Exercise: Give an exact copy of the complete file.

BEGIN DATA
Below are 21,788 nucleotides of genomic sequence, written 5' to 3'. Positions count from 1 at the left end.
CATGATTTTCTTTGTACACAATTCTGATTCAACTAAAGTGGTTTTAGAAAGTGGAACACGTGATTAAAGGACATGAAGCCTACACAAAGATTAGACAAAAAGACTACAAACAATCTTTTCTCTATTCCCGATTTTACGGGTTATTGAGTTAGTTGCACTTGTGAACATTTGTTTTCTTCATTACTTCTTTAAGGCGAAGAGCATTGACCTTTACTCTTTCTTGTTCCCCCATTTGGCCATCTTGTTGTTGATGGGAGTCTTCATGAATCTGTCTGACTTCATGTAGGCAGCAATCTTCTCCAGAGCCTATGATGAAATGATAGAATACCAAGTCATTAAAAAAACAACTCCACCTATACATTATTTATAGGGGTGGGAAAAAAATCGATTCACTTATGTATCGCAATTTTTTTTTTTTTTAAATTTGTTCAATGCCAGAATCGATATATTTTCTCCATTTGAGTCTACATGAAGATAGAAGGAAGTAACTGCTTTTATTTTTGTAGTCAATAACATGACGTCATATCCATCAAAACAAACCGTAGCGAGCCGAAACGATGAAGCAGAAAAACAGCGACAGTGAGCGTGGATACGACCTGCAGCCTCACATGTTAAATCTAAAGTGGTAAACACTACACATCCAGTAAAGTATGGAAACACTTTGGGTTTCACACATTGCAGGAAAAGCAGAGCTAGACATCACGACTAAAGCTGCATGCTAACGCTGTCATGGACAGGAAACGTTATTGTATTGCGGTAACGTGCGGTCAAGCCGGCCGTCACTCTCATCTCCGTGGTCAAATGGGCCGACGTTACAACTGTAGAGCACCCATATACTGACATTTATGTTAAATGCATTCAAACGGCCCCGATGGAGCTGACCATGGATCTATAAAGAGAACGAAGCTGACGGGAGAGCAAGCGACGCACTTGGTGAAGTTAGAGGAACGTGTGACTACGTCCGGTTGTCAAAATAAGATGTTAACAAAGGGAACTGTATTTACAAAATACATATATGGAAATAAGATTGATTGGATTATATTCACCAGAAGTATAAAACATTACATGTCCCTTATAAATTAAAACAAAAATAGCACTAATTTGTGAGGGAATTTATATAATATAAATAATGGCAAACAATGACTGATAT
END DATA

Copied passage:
Below are 21,788 nucleotides of genomic sequence, written 5' to 3'. Positions count from 1 at the left end.
CATGATTTTCTTTGTACACAATTCTGATTCAACTAAAGTGGTTTTAGAAAGTGGAACACGTGATTAAAGGACATGAAGCCTACACAAAGATTAGACAAAAAGACTACAAACAATCTTTTCTCTATTCCCGATTTTACGGGTTATTGAGTTAGTTGCACTTGTGAACATTTGTTTTCTTCATTACTTCTTTAAGGCGAAGAGCATTGACCTTTACTCTTTCTTGTTCCCCCATTTGGCCATCTTGTTGTTGATGGGAGTCTTCATGAATCTGTCTGACTTCATGTAGGCAGCAATCTTCTCCAGAGCCTATGATGAAATGATAGAATACCAAGTCATTAAAAAAACAACTCCACCTATACATTATTTATAGGGGTGGGAAAAAAATCGATTCACTTATGTATCGCAATTTTTTTTTTTTTTAAATTTGTTCAATGCCAGAATCGATATATTTTCTCCATTTGAGTCTACATGAAGATAGAAGGAAGTAACTGCTTTTATTTTTGTAGTCAATAACATGACGTCATATCCATCAAAACAAACCGTAGCGAGCCGAAACGATGAAGCAGAAAAACAGCGACAGTGAGCGTGGATACGACCTGCAGCCTCACATGTTAAATCTAAAGTGGTAAACACTACACATCCAGTAAAGTATGGAAACACTTTGGGTTTCACACATTGCAGGAAAAGCAGAGCTAGACATCACGACTAAAGCTGCATGCTAACGCTGTCATGGACAGGAAACGTTATTGTATTGCGGTAACGTGCGGTCAAGCCGGCCGTCACTCTCATCTCCGTGGTCAAATGGGCCGACGTTACAACTGTAGAGCACCCATATACTGACATTTATGTTAAATGCATTCAAACGGCCCCGATGGAGCTGACCATGGATCTATAAAGAGAACGAAGCTGACGGGAGAGCAAGCGACGCACTTGGTGAAGTTAGAGGAACGTGTGACTACGTCCGGTTGTCAAAATAAGATGTTAACAAAGGGAACTGTATTTACAAAATACATATATGGAAATAAGATTGATTGGATTATATTCACCAGAAGTATAAAACATTACATGTCCCTTATAAATTAAAACAAAAATAGCACTAATTTGTGAGGGAATTTATATAATATAAATAATGGCAAACAATGACTGATAT